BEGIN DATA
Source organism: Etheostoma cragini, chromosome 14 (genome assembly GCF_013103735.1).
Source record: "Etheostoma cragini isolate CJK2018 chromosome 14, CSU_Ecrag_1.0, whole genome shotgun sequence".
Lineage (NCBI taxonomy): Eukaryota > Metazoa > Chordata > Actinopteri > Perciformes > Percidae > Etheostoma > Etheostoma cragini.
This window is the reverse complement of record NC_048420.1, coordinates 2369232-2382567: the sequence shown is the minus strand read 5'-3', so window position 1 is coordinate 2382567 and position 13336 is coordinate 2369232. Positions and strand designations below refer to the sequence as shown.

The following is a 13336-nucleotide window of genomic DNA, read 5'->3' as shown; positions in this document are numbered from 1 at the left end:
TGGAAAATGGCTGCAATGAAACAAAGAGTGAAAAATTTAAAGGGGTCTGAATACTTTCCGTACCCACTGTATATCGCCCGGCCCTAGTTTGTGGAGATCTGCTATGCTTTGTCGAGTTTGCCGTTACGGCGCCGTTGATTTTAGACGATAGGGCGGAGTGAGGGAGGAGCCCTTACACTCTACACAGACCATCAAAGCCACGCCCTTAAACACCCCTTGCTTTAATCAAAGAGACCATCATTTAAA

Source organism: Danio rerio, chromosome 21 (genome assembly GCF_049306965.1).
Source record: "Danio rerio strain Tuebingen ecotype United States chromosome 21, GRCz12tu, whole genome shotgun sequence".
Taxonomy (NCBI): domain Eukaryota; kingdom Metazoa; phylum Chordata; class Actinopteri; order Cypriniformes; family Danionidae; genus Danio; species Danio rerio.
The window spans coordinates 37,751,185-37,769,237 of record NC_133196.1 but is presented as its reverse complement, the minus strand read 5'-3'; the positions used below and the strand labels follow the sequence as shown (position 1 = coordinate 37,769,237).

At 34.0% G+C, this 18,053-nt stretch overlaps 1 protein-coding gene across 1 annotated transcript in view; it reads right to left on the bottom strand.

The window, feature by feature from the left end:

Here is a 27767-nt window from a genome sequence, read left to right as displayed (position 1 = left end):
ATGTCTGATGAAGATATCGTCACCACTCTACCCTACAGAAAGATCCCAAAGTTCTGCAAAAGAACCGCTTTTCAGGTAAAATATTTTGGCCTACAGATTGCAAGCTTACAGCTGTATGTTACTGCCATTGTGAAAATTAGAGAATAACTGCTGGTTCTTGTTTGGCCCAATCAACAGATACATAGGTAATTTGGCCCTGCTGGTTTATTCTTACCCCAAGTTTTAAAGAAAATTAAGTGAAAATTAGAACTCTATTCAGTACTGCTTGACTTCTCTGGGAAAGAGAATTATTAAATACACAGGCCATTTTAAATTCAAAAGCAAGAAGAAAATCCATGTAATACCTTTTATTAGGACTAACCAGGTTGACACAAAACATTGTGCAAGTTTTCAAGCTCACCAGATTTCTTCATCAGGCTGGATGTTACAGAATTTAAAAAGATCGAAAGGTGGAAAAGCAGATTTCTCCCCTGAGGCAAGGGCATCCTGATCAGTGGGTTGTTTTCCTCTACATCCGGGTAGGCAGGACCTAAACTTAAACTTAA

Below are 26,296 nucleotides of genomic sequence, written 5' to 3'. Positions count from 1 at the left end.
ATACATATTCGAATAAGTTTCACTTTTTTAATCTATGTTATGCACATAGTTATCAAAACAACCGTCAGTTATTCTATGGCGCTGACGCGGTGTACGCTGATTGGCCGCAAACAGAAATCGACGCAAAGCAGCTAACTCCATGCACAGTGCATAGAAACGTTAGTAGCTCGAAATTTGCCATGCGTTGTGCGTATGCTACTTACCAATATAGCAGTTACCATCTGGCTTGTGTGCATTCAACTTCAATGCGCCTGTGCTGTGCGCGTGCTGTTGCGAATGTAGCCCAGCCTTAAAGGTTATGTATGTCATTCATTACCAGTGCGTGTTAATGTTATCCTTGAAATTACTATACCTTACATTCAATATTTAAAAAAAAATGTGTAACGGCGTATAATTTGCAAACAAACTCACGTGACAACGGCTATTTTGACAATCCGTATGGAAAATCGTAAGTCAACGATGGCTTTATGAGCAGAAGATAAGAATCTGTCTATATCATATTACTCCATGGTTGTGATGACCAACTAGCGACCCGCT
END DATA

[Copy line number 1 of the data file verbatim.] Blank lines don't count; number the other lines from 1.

Source organism: Etheostoma cragini, chromosome 14 (genome assembly GCF_013103735.1).